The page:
The other brainwave frequency that occurs when in a flow state is the theta brainwave length (3-8 Hz). This brainwave length is mostly associated with being asleep or in deep meditation. This is when the brain actually processes the learned material into our memory. Our conscious thinking is totally withdrawn from the external and we are completely focused on our inner world. This is when we dream most vividly when our imagination spikes and intuition and information access go beyond our normal capabilities. During the theta brainwave state, we connect with our deepest fears and nightmares. It is also the state in which we feel the deepest connection with our being, the state we feel most natural. It has been shown that flow state occurs right between the alpha and theta brain wave lengths around eight Hz, leading to a spike in our focus on the momentary thoughts. We feel calm which helps us not to be distracted by emotions and a heightened alertness helps us to spot details which can prove useful. We feel a greater connectedness to our unconscious mind, which allows us to access its potential and boost our imagination and potential for insights that normally lie out of our reach, buried in the unconscious. We have a greater access to information while new information is more easily stored in memory.
It has been shown that flow state occurs right between the alpha and theta brainwave lengths around eight Hz, leading to a spike in our focus on the momentary thoughts. We feel calm which helps us not to be distracted by emotions and a heightened alertness helps us to spot details which can prove useful. We feel a greater connectedness to our unconscious mind, which allows us to access its potential and boost our imagination and potential for insights that normally lie out of our reach, buried in the unconscious. We have a greater access to information while new information is more easily stored in memory.
‘ [D]uring flow, the dorsolateral prefrontal cortex—the part of the brain charged with self-monitoring and impulse control—goes quiet. The DLPFC is our inner critic, that voice of doubt and disparagement. As a result, with this area deactivated, we’re far less critical and far more courageous, both augmenting our ability to imagine new possibilities and share those possibilities with the world.’- Steven Kotler
As we see, the flow state is very powerful for our creative thinking. The last brainwaves were just recently discovered and are called gamma waves. They are the highest brainwave frequency (above 30 Hz), but they only occur when the brain is in that zone between alpha and theta waves. We can measure these frequencies when we have that feeling of an ‘aha moment’, these moments of deep insight. It is associated with a heightened perception and consciousness and seems to bind wide ranging areas of the brain, unifying all the information there is and creating one clear image. Even though the difference in frequency between the alpha/theta waves and the gamma waves is really high, the state of consciousness remains the same.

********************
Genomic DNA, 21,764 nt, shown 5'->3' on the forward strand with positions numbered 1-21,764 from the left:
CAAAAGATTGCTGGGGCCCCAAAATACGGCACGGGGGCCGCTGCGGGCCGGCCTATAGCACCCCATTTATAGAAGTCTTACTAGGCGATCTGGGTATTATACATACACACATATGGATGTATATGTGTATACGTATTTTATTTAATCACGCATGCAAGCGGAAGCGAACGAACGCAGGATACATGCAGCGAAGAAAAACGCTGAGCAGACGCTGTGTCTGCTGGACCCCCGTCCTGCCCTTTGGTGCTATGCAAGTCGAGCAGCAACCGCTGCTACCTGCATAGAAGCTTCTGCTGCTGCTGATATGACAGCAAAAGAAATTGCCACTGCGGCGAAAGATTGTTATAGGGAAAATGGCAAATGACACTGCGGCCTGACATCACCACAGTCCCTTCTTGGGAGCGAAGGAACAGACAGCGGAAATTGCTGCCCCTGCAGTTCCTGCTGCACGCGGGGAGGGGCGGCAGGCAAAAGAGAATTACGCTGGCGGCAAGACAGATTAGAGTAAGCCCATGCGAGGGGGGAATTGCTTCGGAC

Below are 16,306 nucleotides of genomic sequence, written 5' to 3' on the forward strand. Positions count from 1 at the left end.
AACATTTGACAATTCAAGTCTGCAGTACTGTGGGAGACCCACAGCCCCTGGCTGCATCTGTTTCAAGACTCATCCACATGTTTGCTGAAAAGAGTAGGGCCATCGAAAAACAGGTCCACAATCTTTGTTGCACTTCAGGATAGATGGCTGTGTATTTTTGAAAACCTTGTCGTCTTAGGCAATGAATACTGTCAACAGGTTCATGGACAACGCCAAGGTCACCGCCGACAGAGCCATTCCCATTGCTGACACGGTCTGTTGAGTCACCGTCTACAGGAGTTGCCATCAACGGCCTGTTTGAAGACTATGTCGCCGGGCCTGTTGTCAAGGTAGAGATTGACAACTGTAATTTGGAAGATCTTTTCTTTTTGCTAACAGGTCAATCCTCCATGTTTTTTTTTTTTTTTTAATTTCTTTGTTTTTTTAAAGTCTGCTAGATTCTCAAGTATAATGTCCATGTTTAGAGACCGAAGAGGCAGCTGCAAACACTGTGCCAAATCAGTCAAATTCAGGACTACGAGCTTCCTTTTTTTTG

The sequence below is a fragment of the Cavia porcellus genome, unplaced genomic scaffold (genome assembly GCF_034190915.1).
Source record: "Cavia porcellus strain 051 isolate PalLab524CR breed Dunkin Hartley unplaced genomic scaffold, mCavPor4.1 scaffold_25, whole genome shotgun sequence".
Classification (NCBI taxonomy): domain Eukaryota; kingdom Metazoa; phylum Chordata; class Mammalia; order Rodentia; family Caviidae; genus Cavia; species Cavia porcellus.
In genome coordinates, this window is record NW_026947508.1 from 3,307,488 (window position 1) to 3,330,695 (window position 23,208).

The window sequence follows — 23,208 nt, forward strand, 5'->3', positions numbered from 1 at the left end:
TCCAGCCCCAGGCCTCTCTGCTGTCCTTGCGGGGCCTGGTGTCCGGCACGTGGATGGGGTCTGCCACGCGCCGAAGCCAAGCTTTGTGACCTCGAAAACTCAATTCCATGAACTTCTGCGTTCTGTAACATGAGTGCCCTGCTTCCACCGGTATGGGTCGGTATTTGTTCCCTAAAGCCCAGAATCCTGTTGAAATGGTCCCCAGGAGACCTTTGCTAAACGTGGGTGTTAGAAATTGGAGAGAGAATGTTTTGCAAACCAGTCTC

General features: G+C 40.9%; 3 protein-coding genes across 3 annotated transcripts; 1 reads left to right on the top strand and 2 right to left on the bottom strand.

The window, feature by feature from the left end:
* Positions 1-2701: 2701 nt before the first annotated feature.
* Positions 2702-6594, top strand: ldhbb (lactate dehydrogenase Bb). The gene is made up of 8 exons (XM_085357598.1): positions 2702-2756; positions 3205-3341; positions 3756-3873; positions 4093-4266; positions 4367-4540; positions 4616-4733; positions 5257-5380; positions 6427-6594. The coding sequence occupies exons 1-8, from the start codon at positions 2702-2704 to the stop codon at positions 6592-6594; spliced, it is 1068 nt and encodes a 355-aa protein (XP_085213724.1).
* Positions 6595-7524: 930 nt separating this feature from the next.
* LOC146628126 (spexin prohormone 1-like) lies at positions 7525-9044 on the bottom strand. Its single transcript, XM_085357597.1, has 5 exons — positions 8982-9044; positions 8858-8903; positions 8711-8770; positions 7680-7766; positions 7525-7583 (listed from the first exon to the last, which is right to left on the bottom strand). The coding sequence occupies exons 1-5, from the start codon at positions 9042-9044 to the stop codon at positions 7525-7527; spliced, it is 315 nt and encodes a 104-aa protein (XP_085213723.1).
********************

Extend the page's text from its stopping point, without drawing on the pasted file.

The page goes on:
Another thought when considering the flow state is to go into your creative thinking phase right after waking up, while you are still in that dreamy state between sleeping and waking up, using your already present alpha and theta brainwaves to your advantage. I hope you see now, why it is so important to cultivate the ability to listen to your inner voice and to build your trigger that brings you into the optimal state of creative thinking.
Journal, note taking and documenting
There are many different types of journaling and note taking. Experiment, try things out until you find something you like. You could, for example, write down a couple of thoughts or questions at the end of your work day so that your unconscious mind can work while sleeping on it and then first thing next morning you brainstorm over the thoughts and questions from the day before. This would be a perfect example of how to make the most out of your unconscious creativity and your conscious thinking. Another thing which proves very useful is to carry around a notepad or something of that kind, so you can easily jot down thoughts, ideas, inspiring conversations, further points of research, etc. This is an important step for the overall record of your progress. It helps you go back in time when you are analyzing your thoughts in the feedback phase. This makes it easy to detect your mistakes or points where to start over again. Documenting your creative process also has the bonus of relieving your memory and freeing up mental space, because once thoughts are written down, the brain does not have to remember them or deal with them anymore. Try it!
A great app to do this on your phone is called Evernote, which actually lets you take photos, notes, copy links, use screenshots and has a build in text recognition algorithm which transforms a book page into a scanned document. It is easy to build up libraries, use tags to create your own tag system which allows faster information access. You can also synchronize your phone app with the Pc version of Evernote. That allows you to access all your material everywhere and does not bind your documentation process to the phone.
Train being on and off
By this, I mean developing the ability to consciously put yourself into a hyper focused or super relaxed mental state. A good analogy is our muscles. When we, for example, are running, our leg muscles tense up when we push away from the ground. This can be compared to be turned on, the super focused flow state. While in the air, the muscle relaxes. This is the time off, the time to recover. This is a very important concept and it ties into what I have talked about before about giving room for the unconsciousness to work.